ShareThis Page
News

Ward reiterates desire to return to Steelers

| Saturday, Feb. 11, 2012

Hines Ward, in response to an NFL Network report that the Steelers won't bring him back for a 15th season, said he wants to finish his career in Pittsburgh.

Ward, the Steelers' all-time leading receiver, also said he is willing to work with the team to accommodate his return in 2012.

"I don't normally like to respond to rumors, but as I've said all along, I want to finish my career with the Pittsburgh Steelers," Ward said on his Facebook page. "And as I've already told the organization I am willing to work with them to restructure my contract to make sure this happens."

Ward, who turns 36 next month, has two years left on his contract at 4 million per season. His representatives have yet to hear from the Steelers since the NFL Network report surfaced Friday night. Ward, the MVP of Super Bowl XL, has no plans to retire.

Ward holds almost every major receiving record in Steelers history, and he is only the eighth player in NFL history with 1,000 career receptions.

Ward's playing time and production dropped significantly last season, and he lost his starting job in the middle of October to Antonio Brown.

Ward's 46 catches and 381 receiving yards were his lowest totals in each category since his rookie season in 1998.

A third-round draft pick out of Georgia, Ward made four consecutive Pro Bowls from 2002-05. He has gone over 1,000 receiving yards in a season six times and is widely considered one of the best blocking wide receivers of all time.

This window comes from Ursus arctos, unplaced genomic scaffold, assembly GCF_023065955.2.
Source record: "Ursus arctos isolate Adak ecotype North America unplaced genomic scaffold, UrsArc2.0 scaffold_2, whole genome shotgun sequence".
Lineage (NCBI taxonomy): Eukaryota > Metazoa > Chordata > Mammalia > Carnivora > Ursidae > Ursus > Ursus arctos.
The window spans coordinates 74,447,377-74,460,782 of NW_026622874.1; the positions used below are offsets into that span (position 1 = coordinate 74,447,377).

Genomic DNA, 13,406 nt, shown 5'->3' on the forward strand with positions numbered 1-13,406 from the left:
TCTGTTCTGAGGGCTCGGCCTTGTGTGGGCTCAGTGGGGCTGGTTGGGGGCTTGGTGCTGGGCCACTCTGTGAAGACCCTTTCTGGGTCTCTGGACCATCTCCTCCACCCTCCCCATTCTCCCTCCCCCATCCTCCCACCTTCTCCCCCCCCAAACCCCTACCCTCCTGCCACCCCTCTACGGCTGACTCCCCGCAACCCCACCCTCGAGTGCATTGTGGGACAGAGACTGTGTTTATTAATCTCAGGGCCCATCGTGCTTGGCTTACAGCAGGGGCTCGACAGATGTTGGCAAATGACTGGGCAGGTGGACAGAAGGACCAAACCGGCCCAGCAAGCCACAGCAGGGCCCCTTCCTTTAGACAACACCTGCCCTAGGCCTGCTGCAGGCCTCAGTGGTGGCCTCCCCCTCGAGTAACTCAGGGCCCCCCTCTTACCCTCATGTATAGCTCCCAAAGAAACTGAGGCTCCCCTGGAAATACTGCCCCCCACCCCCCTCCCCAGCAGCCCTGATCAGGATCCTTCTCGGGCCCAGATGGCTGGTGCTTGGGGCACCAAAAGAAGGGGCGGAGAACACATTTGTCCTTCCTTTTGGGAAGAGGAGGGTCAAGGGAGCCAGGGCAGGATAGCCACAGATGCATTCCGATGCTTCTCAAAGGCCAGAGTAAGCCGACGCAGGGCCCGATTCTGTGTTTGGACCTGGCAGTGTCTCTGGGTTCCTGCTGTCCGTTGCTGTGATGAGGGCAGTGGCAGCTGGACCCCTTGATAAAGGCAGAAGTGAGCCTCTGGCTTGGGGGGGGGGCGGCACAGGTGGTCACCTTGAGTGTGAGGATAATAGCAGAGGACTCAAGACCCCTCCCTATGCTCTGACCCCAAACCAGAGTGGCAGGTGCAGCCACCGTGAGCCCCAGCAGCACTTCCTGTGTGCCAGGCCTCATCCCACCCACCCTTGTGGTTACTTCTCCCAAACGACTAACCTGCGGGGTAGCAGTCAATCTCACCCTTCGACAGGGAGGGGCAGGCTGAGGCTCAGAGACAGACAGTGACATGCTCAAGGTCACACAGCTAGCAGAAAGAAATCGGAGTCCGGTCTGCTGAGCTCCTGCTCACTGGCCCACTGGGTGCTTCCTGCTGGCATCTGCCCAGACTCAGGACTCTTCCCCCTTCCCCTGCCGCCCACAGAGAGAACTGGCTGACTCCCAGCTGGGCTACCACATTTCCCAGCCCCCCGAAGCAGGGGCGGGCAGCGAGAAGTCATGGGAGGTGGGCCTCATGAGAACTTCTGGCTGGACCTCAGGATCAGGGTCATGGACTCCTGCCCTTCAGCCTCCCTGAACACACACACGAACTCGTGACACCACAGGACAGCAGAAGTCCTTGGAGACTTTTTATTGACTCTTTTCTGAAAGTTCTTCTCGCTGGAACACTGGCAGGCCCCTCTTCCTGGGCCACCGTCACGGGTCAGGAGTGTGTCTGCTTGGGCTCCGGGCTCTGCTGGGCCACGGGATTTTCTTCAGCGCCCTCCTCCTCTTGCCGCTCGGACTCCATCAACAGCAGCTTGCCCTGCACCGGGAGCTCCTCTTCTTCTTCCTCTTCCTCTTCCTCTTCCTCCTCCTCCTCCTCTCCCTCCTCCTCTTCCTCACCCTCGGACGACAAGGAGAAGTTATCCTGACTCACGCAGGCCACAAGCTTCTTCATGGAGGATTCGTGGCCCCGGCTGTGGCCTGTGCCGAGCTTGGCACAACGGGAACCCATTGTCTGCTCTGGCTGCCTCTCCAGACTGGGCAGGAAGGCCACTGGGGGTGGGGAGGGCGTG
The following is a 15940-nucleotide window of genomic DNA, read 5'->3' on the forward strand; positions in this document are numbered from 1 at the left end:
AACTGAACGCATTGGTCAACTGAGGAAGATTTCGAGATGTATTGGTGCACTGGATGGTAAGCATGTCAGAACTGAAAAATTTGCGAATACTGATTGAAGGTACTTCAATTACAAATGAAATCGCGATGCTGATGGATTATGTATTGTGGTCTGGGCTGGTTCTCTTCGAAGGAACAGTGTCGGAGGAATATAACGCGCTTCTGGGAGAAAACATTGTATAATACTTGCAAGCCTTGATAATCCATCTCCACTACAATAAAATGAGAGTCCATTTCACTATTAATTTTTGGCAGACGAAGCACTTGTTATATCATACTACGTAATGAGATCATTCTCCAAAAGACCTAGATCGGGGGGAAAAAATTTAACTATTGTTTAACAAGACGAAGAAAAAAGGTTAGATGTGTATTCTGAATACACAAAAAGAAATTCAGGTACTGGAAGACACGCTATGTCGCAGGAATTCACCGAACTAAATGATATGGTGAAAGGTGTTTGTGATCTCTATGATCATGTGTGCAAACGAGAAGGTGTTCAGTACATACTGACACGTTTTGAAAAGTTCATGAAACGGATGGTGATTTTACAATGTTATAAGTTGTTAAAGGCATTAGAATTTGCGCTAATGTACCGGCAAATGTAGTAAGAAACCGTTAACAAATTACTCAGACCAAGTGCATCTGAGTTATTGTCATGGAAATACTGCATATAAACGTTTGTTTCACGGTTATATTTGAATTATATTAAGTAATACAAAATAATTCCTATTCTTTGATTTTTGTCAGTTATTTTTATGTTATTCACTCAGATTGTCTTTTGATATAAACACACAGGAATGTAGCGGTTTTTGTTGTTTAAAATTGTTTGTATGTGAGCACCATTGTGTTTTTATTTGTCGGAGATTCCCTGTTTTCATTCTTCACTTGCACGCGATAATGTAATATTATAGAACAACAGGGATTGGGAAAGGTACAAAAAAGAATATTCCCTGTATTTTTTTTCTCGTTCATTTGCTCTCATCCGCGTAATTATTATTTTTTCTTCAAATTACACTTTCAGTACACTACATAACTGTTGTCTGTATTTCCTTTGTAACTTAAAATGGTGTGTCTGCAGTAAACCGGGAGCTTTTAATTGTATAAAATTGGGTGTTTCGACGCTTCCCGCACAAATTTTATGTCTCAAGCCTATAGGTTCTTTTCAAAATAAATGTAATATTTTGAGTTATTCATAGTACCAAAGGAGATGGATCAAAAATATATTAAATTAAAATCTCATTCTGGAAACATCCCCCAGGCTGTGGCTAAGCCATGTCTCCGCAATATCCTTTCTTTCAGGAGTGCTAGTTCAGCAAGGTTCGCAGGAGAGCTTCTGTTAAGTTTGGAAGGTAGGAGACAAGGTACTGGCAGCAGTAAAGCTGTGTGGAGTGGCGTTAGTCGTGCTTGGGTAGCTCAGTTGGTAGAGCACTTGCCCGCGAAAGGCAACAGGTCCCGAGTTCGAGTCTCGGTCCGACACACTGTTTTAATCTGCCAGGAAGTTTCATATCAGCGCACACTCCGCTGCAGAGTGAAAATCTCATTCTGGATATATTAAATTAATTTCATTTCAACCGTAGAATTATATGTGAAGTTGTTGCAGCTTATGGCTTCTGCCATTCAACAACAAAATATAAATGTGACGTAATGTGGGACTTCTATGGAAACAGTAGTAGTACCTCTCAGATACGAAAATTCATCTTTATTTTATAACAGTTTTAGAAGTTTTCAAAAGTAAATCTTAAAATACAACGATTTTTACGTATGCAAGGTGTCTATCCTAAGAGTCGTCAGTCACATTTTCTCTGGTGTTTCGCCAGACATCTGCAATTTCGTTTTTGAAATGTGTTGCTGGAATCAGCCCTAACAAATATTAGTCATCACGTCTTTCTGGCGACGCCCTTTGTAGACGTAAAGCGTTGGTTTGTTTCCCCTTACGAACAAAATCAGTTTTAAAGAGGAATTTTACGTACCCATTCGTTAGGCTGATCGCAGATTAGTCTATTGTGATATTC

TribLIVE commenting policy

You are solely responsible for your comments and by using TribLive.com you agree to our Terms of Service.

We moderate comments. Our goal is to provide substantive commentary for a general readership. By screening submissions, we provide a space where readers can share intelligent and informed commentary that enhances the quality of our news and information.

While most comments will be posted if they are on-topic and not abusive, moderating decisions are subjective. We will make them as carefully and consistently as we can. Because of the volume of reader comments, we cannot review individual moderation decisions with readers.

We value thoughtful comments representing a range of views that make their point quickly and politely. We make an effort to protect discussions from repeated comments either by the same reader or different readers

We follow the same standards for taste as the daily newspaper. A few things we won't tolerate: personal attacks, obscenity, vulgarity, profanity (including expletives and letters followed by dashes), commercial promotion, impersonations, incoherence, proselytizing and SHOUTING. Don't include URLs to Web sites.

We do not edit comments. They are either approved or deleted. We reserve the right to edit a comment that is quoted or excerpted in an article. In this case, we may fix spelling and punctuation.

We welcome strong opinions and criticism of our work, but we don't want comments to become bogged down with discussions of our policies and we will moderate accordingly.

We appreciate it when readers and people quoted in articles or blog posts point out errors of fact or emphasis and will investigate all assertions. But these suggestions should be sent via e-mail. To avoid distracting other readers, we won't publish comments that suggest a correction. Instead, corrections will be made in a blog post or in an article.

click me